To fix flaps, satellite dishes or heavy load carriers, chemical sealing is now an essential solution. The principle: a threaded rod is maintained by the crosslinking (chemical melting) of a resin and a hardener, possibly injected into a sieve installed in the hole to be equipped.
Appeared in the late 1970s, the system is inspired by a discovery patented in Germany in 1934 by Paul Schlack, an engineer of IG Farben: the crosslinking of polymers, in other words the possibility of obtaining a very strong glue by combining an adhesive and a hardener.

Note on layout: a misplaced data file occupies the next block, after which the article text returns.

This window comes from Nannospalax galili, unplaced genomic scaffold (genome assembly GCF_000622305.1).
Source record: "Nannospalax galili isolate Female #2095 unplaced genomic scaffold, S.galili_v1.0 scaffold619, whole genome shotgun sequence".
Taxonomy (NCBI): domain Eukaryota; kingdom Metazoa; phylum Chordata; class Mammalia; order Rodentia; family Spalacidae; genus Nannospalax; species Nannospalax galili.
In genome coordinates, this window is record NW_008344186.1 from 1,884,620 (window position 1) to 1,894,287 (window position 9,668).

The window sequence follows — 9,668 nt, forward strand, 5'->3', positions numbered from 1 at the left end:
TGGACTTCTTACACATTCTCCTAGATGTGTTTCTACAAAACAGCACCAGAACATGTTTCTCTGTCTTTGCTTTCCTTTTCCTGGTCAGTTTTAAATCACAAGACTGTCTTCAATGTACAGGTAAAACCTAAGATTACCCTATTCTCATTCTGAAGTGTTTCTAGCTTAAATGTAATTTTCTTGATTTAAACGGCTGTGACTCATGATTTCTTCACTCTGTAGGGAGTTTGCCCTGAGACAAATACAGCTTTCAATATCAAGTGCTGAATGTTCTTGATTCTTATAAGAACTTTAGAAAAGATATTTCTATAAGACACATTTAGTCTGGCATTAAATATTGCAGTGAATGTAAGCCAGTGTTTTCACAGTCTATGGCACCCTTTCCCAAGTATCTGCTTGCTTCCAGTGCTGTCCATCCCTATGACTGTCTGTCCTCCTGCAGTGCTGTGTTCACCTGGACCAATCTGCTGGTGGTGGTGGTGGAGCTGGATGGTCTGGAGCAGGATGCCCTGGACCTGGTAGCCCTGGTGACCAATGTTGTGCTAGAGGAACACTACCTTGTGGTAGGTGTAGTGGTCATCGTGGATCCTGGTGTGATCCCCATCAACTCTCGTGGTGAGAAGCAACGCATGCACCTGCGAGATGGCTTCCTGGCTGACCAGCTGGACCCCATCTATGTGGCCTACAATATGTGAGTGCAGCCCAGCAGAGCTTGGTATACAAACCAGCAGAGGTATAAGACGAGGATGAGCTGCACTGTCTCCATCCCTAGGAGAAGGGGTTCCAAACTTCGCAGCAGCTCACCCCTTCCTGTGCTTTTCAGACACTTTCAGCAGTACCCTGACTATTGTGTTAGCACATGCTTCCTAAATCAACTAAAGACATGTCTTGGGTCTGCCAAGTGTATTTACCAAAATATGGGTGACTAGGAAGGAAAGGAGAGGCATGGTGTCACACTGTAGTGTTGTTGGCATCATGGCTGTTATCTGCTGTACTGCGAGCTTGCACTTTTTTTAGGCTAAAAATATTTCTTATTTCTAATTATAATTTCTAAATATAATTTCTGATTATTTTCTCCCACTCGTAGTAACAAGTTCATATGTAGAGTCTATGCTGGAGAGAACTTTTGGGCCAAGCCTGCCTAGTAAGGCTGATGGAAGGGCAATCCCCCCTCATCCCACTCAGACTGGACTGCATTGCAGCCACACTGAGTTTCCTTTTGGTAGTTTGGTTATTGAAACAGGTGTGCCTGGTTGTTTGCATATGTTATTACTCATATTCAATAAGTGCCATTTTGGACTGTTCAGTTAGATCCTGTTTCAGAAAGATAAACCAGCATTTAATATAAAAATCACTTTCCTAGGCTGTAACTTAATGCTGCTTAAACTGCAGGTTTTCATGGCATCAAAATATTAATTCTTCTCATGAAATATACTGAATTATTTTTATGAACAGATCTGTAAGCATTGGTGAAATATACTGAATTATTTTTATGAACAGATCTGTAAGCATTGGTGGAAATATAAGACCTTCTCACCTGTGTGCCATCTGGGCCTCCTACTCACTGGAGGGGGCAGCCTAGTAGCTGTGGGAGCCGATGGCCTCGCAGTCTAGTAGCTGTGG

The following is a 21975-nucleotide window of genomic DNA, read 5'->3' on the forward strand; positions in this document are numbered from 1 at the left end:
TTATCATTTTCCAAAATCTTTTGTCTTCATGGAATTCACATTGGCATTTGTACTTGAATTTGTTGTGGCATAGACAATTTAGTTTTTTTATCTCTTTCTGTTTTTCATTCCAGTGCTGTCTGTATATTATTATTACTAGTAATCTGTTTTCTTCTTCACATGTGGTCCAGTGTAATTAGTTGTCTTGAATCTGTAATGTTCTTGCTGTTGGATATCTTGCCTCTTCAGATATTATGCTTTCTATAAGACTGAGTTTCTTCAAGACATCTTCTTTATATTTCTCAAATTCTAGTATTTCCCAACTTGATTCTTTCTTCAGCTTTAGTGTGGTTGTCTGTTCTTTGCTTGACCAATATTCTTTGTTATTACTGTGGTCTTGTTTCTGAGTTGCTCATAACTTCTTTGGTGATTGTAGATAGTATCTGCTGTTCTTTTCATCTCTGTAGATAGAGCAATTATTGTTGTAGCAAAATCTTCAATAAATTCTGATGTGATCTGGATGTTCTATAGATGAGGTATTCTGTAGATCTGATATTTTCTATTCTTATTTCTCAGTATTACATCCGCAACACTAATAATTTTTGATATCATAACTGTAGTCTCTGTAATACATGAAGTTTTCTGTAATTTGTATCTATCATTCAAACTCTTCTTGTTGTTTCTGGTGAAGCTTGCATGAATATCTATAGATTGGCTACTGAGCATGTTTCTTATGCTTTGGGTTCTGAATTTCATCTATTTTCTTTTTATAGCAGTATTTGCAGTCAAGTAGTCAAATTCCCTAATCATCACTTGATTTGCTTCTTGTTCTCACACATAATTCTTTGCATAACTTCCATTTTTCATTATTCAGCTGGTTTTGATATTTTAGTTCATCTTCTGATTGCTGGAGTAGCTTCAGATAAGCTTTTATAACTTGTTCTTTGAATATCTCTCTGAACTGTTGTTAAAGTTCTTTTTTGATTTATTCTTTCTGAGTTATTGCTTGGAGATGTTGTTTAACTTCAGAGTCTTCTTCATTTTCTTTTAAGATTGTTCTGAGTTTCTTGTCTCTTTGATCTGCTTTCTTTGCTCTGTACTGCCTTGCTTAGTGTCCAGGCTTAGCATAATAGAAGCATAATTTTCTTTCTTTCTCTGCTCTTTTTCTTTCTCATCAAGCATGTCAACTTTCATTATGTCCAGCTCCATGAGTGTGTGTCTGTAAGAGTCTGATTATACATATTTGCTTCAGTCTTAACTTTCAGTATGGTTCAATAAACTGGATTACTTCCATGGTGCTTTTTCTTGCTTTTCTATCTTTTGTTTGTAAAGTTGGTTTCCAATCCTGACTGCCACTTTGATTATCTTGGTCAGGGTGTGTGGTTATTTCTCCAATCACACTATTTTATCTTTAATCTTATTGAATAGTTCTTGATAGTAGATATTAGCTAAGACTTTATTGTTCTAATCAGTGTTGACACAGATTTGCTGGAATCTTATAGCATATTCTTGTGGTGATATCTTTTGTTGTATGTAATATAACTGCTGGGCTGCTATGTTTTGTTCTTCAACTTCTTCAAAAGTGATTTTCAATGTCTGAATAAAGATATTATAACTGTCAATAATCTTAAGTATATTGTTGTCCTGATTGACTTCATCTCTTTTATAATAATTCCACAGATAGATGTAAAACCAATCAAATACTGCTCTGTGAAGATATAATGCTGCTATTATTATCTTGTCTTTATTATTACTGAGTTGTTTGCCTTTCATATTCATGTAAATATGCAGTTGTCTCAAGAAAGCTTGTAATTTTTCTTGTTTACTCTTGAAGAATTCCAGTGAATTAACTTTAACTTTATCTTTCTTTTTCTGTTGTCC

The use of the crosslinking principle for seals starts with polyester resins, then vinyl resins better adapted to wet environments (developed in 1989), and finally the epoxy withdrawal almost nil. Today, hybrid resins even associate with the chemical compounds of cement and water, making them even more resistant over time.
The market is largely occupied by companies specializing in fastening systems: Würth, Hilti or Fischer as well as brands specializing in fastener research, such as Scell-it or Spit. Progress is therefore steadily continuing, both in product performance and packaging.